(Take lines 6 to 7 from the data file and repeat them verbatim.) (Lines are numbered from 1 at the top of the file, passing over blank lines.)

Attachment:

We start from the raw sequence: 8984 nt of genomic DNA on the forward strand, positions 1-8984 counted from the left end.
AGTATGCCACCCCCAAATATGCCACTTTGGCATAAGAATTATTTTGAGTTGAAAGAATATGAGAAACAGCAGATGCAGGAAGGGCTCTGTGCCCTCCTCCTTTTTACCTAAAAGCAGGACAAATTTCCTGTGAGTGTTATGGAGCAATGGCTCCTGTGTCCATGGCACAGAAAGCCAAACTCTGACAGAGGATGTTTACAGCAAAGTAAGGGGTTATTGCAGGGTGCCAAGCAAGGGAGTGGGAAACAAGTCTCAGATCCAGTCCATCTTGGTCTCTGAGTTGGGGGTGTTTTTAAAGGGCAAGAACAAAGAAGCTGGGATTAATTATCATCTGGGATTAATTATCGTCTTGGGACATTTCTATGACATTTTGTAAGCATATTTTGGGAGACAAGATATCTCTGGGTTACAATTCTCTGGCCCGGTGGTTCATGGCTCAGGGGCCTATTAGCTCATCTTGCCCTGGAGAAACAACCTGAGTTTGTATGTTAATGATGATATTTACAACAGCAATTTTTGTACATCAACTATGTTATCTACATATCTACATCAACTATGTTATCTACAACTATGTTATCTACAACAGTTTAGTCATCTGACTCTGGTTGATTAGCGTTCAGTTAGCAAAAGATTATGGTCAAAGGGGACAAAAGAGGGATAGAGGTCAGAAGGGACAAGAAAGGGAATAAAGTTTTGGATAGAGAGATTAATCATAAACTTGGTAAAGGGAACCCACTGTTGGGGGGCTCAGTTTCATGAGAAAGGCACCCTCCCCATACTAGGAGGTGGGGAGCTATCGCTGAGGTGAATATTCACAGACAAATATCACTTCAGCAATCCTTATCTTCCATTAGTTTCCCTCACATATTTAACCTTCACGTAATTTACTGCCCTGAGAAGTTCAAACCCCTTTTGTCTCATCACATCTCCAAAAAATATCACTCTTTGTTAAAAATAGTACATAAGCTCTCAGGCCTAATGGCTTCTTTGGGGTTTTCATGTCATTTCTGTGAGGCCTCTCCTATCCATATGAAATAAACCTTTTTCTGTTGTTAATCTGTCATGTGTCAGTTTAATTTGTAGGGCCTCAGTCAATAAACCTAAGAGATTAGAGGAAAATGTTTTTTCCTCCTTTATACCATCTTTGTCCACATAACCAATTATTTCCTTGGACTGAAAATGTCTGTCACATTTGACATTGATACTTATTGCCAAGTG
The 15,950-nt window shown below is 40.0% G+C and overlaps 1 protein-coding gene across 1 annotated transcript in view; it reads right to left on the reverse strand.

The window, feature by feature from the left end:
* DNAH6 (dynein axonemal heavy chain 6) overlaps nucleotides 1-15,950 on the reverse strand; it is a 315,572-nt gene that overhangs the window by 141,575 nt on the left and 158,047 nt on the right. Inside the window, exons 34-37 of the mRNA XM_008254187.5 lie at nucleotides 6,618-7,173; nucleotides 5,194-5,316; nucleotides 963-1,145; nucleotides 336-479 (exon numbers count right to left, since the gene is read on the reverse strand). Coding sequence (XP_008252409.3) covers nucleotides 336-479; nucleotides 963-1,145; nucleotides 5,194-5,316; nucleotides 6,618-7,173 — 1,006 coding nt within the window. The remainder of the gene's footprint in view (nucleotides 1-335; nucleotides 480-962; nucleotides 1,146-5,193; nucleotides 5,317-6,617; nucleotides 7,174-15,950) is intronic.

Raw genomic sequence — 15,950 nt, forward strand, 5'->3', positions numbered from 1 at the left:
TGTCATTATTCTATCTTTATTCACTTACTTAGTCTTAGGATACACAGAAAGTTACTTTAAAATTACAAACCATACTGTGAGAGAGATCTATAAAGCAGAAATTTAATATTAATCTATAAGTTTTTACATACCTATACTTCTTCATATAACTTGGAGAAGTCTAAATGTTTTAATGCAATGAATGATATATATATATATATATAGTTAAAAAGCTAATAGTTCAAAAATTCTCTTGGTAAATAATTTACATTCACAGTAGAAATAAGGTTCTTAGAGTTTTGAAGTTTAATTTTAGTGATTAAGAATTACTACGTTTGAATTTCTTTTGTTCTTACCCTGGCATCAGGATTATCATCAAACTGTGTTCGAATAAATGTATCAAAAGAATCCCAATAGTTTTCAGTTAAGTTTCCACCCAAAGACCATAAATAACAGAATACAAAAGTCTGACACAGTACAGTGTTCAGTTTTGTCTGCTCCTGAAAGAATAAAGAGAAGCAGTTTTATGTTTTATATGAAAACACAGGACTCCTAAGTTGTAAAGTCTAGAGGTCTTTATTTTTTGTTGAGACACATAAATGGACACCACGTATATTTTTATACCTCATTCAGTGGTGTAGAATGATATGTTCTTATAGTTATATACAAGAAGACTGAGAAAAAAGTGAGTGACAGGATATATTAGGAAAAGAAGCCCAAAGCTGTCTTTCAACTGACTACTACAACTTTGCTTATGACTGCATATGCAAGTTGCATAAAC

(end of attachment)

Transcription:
Raw genomic sequence — 15,950 nt, forward strand, 5'->3', positions numbered from 1 at the left:
TGTCATTATTCTATCTTTATTCACTTACTTAGTCTTAGGATACACAGAAAGTTACTTTAAAATTACAAACCATACTGTGAGAGAGATCTATAAAGCAGAAATTTAATATTAATCTATAAGTTTTTACATACCTATACTTCTTCATATAACTTGGAGAAGTCTAAATGTTTTAATGCAATGAATGATATATATATATATATATAGTTAAAAAGCTAATAGTTCAAAAATTCTCTTGGTAAATAATTTACATTCACAGTAGAAATAAGGTTCTTAGAGTTTTGAAGTTTAATTTTAGTGATTAAGAATTACTACGTTTGAATTTCTTTTGTTCTTACCCTGGCATCAGGATTATCATCAAACTGTGTTCGAATAAATGTATCAAAAGAATCCCAATAGTTTTCAGTTAAGTTTCCACCCAAAGACCATAAATAACAGAATACAAAAGTCTGACACAGTACAGTGTTCAGTTTTGTCTGCTCCTGAAAGAATAAAGAGAAGCAGTTTTATGTTTTATATGAAAACACAGGACTCCTAAGTTGTAAAGTCTAGAGGTCTTTATTTTTTGTTGAGACACATAAATGGACACCACGTATATTTTTATACCTCATTCAGTGGTGTAGAATGATATGTTCTTATAGTTATATACAAGAAGACTGAGAAAAAAGTGAGTGACAGGATATATTAGGAAAAGAAGCCCAAAGCTGTCTTTCAACTGACTACTACAACTTTGCTTATGACTGCATATGCAAGTTGCATAAAC